The advent of client/server and network computing has allowed for more complex, but economical data sharing configurations, but often at the expense of data security. For example, most companies operate a local area network (LAN) with client computers, application servers, and a combination of storage devices. Most conventional LANs do not have storage devices directly connected to the LAN, but rather use storage accessible through a server that is connected to the LAN. Individual users operate client computers (also called “network” computers, if connected to a network) for data entry and presentation. The users run applications on application servers and access data stored on various storage devices, which may be directly connected to the client or network computer or accessible over a network. Today's storage systems even allow data to be shared over a wide area network such as the Internet. In the typical LAN, however, data storage is decentralized and therefore hard to manage and control. Companies rarely know exactly how much storage they have or where valuable data may be located. Companies that do not accurately plan for future storage needs may find themselves suddenly needing extra capacity that they do not have or with excess capacity that is wasted while sitting idle. Additionally, decentralized storage suffers the additional drawback in that application-processing speed is often adversely affected because the server is spending precious processor cycles monitoring data movement between storage spaces. Furthermore, decentralized data storage is also difficult to secure properly as anyone with access to the network may be able to access the data.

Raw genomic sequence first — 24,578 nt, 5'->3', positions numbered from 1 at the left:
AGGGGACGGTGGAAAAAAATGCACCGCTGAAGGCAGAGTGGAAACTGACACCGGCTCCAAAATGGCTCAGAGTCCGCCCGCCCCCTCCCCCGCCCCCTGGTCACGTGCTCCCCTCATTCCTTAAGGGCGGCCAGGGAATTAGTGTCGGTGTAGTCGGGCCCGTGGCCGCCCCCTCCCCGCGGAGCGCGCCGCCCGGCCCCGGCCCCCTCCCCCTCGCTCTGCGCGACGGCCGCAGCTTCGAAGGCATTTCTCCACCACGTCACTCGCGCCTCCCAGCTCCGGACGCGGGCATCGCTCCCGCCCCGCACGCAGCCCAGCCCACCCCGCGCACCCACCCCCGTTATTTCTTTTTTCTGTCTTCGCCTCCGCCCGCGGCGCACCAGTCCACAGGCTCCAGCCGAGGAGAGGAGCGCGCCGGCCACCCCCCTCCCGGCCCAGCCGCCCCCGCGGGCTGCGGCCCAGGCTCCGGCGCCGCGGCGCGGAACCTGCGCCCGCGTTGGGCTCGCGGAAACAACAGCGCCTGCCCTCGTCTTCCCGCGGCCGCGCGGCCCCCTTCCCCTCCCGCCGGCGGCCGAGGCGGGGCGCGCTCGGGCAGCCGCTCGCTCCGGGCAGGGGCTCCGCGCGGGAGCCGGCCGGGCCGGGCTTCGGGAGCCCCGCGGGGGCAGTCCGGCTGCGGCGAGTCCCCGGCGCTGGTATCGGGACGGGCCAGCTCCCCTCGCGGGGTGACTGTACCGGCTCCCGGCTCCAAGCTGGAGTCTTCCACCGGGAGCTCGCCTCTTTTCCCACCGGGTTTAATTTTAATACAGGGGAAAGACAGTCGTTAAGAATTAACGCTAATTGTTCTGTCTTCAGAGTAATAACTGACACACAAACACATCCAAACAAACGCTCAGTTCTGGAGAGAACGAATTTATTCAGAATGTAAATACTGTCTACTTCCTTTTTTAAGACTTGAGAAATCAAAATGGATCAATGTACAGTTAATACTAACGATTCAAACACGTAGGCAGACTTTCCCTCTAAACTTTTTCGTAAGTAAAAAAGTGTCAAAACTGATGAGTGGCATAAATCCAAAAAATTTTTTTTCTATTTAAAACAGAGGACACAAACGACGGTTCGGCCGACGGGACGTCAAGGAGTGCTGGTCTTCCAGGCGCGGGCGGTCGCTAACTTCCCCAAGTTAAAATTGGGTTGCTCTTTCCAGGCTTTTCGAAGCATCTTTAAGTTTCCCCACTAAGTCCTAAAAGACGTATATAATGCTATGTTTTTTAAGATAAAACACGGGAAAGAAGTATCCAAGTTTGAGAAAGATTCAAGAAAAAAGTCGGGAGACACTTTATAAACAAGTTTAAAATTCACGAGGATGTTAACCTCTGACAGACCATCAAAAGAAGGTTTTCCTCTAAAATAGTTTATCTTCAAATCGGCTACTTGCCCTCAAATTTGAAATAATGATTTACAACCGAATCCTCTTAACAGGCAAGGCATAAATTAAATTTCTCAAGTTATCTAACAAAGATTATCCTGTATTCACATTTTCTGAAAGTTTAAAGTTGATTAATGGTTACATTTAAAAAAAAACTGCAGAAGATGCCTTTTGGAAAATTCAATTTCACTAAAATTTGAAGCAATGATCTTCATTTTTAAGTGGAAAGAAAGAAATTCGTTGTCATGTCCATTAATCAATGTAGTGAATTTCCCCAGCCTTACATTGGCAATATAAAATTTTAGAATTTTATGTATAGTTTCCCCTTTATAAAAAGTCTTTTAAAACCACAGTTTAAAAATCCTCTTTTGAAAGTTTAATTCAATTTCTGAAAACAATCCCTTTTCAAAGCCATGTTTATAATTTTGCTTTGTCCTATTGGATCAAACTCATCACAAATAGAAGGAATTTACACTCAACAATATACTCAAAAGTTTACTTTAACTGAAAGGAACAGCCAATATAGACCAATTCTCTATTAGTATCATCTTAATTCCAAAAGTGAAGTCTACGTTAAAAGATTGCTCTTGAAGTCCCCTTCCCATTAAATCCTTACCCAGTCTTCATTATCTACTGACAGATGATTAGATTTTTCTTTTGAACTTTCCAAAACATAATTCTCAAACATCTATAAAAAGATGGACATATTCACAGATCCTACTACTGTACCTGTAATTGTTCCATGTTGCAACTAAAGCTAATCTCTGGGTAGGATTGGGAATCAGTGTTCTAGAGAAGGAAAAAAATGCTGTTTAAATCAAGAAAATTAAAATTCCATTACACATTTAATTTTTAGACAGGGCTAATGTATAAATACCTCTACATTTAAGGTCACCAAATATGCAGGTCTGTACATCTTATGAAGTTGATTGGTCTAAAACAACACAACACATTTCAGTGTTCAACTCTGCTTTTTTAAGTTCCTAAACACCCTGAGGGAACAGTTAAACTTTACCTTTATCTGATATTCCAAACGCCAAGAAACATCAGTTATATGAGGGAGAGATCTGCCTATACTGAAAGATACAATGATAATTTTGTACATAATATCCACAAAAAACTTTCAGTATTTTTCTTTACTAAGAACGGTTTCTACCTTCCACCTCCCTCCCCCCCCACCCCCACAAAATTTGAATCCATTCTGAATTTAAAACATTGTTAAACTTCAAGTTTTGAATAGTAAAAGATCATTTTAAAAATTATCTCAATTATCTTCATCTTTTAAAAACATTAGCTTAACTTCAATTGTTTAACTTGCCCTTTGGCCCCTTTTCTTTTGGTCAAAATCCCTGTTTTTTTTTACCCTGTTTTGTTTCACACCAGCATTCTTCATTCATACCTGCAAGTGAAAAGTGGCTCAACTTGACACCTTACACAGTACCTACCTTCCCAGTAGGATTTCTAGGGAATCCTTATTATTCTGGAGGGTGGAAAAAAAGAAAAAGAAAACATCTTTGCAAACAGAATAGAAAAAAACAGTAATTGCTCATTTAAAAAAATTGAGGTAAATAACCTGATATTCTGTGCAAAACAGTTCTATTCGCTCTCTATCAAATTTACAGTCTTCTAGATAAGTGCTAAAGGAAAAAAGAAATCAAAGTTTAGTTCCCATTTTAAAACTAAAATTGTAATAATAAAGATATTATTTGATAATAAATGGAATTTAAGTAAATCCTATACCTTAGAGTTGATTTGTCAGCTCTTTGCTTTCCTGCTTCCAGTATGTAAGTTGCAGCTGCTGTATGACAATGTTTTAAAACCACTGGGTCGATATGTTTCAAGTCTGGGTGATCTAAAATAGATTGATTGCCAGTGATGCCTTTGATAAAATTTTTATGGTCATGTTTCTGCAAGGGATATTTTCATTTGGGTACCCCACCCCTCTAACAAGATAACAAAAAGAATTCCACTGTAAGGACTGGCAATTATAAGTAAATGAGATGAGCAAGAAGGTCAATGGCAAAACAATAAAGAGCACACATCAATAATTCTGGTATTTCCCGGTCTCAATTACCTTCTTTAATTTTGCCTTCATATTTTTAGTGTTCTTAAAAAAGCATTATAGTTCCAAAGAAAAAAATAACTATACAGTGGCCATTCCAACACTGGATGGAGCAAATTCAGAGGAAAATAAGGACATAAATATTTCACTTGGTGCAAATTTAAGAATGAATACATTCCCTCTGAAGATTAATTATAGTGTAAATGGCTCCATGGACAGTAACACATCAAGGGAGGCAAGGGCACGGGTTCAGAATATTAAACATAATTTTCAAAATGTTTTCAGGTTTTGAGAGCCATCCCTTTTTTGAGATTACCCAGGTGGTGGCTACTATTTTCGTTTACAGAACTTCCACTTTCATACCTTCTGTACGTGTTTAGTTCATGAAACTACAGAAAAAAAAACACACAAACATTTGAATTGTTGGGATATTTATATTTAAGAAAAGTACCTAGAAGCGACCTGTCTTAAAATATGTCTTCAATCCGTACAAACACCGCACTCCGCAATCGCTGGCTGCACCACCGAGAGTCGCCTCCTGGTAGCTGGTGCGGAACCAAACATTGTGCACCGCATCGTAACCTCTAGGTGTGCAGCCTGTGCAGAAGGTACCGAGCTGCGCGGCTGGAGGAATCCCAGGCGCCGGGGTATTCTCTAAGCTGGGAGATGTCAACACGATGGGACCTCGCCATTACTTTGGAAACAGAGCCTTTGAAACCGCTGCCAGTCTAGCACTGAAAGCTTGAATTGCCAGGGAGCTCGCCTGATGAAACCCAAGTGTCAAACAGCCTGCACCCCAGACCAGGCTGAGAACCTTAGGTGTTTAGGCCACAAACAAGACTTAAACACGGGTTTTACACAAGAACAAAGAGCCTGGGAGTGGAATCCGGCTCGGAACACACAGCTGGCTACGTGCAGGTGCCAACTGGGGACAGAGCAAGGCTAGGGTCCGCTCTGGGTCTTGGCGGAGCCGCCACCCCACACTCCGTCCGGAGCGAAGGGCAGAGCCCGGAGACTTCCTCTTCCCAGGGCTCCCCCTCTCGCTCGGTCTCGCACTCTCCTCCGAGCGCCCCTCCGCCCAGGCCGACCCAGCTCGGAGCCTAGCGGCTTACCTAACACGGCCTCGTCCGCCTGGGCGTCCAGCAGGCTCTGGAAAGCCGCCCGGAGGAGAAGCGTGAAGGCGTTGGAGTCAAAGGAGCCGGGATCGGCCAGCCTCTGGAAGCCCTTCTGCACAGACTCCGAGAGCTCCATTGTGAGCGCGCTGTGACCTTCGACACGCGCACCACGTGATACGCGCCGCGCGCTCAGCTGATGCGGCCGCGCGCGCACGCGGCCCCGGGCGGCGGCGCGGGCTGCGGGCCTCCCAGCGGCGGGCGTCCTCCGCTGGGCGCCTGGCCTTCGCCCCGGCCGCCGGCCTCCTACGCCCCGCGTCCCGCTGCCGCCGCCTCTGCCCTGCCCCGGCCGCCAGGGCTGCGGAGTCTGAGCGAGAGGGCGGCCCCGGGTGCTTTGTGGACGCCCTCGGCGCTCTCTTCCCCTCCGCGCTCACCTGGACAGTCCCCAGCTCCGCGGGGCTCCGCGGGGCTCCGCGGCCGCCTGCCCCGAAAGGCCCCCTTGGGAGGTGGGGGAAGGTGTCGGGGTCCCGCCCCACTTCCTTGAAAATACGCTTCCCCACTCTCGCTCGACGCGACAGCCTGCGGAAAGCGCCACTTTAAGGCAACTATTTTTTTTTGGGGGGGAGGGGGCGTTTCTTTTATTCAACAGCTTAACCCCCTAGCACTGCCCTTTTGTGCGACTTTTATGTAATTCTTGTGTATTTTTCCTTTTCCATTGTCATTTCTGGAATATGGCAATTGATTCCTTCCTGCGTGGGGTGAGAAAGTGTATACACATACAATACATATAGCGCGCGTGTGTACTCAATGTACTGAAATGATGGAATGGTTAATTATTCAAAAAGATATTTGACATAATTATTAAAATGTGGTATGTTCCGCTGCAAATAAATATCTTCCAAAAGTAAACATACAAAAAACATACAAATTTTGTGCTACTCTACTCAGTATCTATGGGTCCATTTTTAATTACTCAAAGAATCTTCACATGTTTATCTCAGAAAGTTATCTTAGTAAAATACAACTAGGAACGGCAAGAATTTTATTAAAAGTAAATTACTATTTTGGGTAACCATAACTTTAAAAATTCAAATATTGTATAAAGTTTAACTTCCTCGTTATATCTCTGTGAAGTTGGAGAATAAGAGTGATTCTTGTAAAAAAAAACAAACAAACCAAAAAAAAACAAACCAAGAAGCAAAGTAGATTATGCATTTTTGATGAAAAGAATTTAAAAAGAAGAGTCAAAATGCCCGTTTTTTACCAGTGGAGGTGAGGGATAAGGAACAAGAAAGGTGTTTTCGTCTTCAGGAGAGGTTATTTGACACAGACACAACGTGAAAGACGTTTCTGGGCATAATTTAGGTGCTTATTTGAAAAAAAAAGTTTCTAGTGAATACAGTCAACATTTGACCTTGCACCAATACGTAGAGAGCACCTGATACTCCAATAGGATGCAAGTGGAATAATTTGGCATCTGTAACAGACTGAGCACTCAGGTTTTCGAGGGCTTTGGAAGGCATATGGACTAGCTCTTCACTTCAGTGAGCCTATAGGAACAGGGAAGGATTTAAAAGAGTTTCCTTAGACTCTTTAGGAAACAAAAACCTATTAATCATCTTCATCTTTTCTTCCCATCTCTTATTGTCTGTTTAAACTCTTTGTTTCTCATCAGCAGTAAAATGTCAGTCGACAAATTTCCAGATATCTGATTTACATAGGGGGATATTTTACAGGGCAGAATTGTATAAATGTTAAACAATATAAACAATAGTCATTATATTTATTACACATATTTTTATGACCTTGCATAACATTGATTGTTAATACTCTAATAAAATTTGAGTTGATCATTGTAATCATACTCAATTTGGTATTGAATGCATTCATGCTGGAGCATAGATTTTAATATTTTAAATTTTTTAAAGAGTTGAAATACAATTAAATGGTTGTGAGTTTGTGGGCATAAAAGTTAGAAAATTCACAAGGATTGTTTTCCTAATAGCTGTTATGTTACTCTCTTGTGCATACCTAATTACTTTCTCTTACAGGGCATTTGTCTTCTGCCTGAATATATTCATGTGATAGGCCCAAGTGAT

One fairly recent improvement in data storage management has been the introduction of the Storage Area Network (SAN). A SAN is a centrally managed network of multi-vendor storage devices interconnected by routers, bridges, switches, and gateways, which is managed using storage management software. SANs may be dedicated to one server, but more commonly are shared between multiple servers. SANs are constructed from storage interfaces and therefore support direct, high-speed data transfers between servers and storage devices.
However, even SANs fail to solve all the problems of storage management. For example, companies must still plan for future storage needs and purchase costly storage devices on a regular basis to handle the company's growing storage needs. Additionally, if a company downsizes, it is frequently left holding costly unused data storage devices. Consequently, many companies are outsourcing their data storage and management functions to a Storage Service Provider (SSP). Conventional SSP arrangements are flexible and allow a business to pay only for the storage it uses or reserves within a particular time frame. Therefore, if a company has a sudden need for new or additional storage, it can obtain the additional storage quickly and easily without the need to wait for additional hardware to be installed.